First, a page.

In Texas, the law cracks down on drivers who hit the road under the influence. When pulled over under suspicion of DWI, the officer may administer tests to check your blood alcohol content (BAC) level.
But before they turn to breath or blood tests, they may administer a field sobriety test.
Standardized vs non-standardized tests
The National Highway Traffic Safety Administration discusses the intention behind field sobriety tests. They act as litmus tests, allowing an officer to get an idea of whether they should conduct further testing. They do not serve as an exact science, nor can failed test results prove DWI crimes occurred.
There are two types of field sobriety tests: standardized and non-standardized. You are most likely to run into standardized testing because it helps eliminate officer bias to a degree. This is because standardized field sobriety tests share a rubric across the states. Officers use this to make their judgment call, rather than relying entirely on their own sense of what a pass or fail looks like.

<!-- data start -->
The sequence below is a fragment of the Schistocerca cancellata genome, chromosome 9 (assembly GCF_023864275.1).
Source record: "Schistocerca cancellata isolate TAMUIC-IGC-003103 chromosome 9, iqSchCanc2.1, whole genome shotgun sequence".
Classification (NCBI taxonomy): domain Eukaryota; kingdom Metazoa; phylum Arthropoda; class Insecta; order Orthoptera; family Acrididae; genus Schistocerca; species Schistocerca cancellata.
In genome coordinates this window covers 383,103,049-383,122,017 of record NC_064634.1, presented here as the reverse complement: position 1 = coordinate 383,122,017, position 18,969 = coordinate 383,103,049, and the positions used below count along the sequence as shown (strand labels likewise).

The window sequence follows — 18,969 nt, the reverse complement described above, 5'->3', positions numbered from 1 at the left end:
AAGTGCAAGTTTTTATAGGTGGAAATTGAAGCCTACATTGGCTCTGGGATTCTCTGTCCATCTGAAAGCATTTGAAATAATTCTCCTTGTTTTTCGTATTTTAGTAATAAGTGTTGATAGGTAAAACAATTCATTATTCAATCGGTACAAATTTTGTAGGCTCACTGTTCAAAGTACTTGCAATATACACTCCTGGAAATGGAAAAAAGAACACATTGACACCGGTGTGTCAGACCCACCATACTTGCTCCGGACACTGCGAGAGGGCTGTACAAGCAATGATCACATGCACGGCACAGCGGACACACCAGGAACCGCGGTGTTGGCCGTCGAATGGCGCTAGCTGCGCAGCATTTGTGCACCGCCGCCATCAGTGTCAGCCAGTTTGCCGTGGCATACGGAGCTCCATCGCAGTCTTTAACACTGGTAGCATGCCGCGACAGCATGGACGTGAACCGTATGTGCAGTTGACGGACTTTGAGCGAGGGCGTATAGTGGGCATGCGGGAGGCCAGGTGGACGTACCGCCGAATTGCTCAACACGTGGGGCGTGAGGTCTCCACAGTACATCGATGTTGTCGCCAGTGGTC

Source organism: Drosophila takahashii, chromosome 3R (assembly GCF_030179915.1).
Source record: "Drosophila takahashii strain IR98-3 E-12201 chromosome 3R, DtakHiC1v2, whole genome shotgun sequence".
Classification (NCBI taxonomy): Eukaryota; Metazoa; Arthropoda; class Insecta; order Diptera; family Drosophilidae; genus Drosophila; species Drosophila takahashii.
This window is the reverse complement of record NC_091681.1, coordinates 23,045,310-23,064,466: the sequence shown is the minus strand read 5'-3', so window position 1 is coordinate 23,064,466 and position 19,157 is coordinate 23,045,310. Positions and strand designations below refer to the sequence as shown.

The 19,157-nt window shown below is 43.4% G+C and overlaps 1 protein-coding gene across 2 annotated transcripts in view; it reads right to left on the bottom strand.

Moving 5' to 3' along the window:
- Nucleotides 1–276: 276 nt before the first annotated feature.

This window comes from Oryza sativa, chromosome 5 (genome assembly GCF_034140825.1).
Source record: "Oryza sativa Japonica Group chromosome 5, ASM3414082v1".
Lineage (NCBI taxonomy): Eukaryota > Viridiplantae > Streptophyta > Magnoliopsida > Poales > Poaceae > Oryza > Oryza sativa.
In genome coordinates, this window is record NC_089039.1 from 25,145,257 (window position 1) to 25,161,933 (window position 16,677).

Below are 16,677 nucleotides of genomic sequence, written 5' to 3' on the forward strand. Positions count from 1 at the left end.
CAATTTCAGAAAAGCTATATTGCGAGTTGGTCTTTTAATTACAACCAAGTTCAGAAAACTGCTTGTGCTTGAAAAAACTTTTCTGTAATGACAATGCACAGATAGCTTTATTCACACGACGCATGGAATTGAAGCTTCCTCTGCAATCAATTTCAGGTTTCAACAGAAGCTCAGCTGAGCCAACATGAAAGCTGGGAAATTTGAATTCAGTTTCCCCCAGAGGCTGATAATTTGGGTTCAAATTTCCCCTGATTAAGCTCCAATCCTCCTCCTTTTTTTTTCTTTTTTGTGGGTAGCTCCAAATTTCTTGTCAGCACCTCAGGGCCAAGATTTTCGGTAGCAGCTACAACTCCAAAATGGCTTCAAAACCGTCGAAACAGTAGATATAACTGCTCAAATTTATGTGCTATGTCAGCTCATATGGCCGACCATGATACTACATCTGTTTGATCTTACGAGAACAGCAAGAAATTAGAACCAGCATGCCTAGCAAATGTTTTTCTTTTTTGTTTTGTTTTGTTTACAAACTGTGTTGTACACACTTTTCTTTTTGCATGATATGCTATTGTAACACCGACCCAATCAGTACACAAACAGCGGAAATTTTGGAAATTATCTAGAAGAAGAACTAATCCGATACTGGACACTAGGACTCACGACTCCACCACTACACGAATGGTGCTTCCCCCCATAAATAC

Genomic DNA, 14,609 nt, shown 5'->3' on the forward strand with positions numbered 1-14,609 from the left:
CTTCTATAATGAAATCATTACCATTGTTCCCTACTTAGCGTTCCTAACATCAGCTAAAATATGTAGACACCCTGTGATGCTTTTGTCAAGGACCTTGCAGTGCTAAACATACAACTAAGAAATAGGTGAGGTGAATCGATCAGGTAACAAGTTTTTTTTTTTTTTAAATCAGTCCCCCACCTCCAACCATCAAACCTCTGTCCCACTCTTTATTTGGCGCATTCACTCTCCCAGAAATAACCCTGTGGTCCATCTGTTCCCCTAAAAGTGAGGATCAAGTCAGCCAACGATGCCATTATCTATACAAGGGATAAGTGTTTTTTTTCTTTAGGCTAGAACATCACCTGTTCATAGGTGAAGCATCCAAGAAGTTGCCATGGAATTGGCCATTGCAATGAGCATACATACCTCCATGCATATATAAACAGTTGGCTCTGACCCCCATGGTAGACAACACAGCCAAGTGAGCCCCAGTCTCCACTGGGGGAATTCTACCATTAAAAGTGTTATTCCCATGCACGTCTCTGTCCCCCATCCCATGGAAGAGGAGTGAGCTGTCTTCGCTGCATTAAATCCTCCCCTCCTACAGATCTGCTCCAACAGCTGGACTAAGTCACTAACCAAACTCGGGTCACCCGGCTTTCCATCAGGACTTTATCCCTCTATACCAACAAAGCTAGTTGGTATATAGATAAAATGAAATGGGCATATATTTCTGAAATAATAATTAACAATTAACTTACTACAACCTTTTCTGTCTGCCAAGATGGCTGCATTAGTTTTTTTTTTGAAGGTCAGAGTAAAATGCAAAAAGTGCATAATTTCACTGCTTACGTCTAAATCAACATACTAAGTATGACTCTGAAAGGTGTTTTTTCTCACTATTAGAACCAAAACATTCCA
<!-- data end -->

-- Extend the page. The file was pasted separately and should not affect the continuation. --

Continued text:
Three standardized field sobriety tests
There are only three types of standardized field sobriety tests as well, making them easier to keep track of. They include the horizontal gaze nystagmus, the walk-and-turn and the one-legged stand. The first test examines your eyes for a tremor which often grows more pronounced after you consume alcohol. The last two test your balance and coordination. All three test your ability to listen to and follow instructions.
But because of the inconsistent nature of these tests, they are not used as condemning evidence in court. Thus, if you fail a field sobriety test, you do not have to worry about immediate conviction.